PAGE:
Something important Mikomi and BelleÂ talked about was internal drama in the cosplay community. They referred to people who get upset by others cosplaying the same character. Belle also said there are cosplayers who buy fake Likes and Followers so that they can look popular to get hired at conventions as featured guests. These are topics that are not discussed as much as trolling from strangers/outsiders.
Mikomi also said she is frequently quizzed, especially by gamers, to see if she’s a “fake geek girl” or real. Speaking of fake, Belle openly discussed how her breasts are often the subject of debate whether they’re real or implants; this is especially true of her trips to California where people assume all large breasts are fake.
In conclusion, Belle said that the community seems a lot friendlier outside of the United States. She’s been to Taiwan and Canada where she describes the photographers as being polite and photoshoots being the most well-organized; but mentioned that the Taiwan organizers didn’t fulfill even basic promises to her such as providing a hotel room and offered for her to sleep on a strange man’s couch.
I was surprised to see so many excellent, high level costumes at a small local show. I think I was expecting a lot of closet cosplay (like my own that day) or Halloween store versions. I figure people will definitely journey to some place like Atlantic City for a big cosplay event, but this one really surprised me in a good way. I believe a lot of that success in getting great cosplayers there was because of the contest prizes included passes to New York Comic Con, something pretty rare to come by if you haven’t been lucky to get them. Four-day passes are going for around $300 on eBay right now. The other main factor was that large groups of cosplayers were there together and had booth space.
Since I already posted my gallery, there’s not too much to add. The Mandos had a cool fundraiser going. You could seek their services in capturing someone and they would set the bounty hunters after them. Once caught, the person would go into their jail cell and they had to stay there until their bail – by means of a charity donation – allowed them to be released.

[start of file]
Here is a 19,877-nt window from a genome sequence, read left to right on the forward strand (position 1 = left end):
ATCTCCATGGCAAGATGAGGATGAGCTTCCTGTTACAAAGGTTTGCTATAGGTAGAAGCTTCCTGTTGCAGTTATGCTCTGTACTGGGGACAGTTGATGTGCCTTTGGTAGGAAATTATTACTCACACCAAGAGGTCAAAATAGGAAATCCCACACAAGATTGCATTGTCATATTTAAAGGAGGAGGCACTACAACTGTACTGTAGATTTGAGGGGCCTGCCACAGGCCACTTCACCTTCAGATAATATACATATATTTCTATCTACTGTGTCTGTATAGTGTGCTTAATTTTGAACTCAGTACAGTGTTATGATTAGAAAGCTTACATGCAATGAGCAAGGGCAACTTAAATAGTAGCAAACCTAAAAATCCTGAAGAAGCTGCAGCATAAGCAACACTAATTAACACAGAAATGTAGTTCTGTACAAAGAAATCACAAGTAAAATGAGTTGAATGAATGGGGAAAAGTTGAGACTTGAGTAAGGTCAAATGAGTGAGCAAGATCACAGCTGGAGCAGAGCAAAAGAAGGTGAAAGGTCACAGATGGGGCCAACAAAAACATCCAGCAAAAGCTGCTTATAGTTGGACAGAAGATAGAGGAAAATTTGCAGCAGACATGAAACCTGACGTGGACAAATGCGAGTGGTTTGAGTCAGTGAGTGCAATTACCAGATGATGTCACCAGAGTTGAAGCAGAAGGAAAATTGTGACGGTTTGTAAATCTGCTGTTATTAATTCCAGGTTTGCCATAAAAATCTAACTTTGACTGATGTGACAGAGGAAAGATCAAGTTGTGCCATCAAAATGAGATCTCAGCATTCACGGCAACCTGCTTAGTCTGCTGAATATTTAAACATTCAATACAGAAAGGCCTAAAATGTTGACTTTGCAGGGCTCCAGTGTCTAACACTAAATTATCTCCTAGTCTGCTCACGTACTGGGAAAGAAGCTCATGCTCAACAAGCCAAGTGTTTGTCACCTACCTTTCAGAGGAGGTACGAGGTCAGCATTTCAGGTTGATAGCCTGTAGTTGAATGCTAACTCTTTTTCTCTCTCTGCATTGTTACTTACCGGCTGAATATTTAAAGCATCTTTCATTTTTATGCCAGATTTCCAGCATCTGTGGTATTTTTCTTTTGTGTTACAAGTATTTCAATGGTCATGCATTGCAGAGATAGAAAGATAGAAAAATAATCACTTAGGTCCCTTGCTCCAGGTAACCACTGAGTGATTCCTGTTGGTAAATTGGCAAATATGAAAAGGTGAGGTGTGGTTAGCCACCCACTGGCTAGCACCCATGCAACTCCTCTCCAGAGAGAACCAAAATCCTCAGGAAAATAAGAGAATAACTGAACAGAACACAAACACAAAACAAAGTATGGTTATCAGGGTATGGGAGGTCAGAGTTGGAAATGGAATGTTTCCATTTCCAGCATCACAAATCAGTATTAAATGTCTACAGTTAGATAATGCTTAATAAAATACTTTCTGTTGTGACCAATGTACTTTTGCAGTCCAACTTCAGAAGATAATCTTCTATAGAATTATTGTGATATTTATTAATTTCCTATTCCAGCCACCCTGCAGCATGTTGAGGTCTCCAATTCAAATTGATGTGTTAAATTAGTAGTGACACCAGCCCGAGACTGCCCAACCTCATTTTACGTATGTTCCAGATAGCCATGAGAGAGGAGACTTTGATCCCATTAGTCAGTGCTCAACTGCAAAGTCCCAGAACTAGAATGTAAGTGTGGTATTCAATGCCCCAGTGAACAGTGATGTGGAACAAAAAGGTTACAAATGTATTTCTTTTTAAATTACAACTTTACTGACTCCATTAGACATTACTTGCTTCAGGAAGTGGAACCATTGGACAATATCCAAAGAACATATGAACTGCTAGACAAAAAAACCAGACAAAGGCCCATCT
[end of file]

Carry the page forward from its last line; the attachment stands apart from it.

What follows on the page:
There were massive photoshoots in the bleachers. It started from someone organizing a large DC group for photos. Marvel cosplayers obviously joined in. They did a “vs” set and that was that. It was as if no other publishers or properties existed (too badÂ if you were there as Doctor Who or a gaming character!). Being in the bleachers, I think this may also have made it impossible or at least quite difficult for any cosplayers with disabilities.
When the large photoshoots were over, almost all the cosplayers seemed to leave. It got pretty quiet. The first day ended reasonably at 6:00, but people were hungry and sweaty and wanted to leave.
Here’s the part where I get into the personal experience I had. Before I get into the part that disappointed me the most, I want to talk about creeps. They’re everywhere in this industry. I was hanging out with Kate and since we only get to talk on the phone, there were some things going on with me last week that I wanted to talk to her about in person. Getting Kate hugs are important to me when I’m having a shitty week.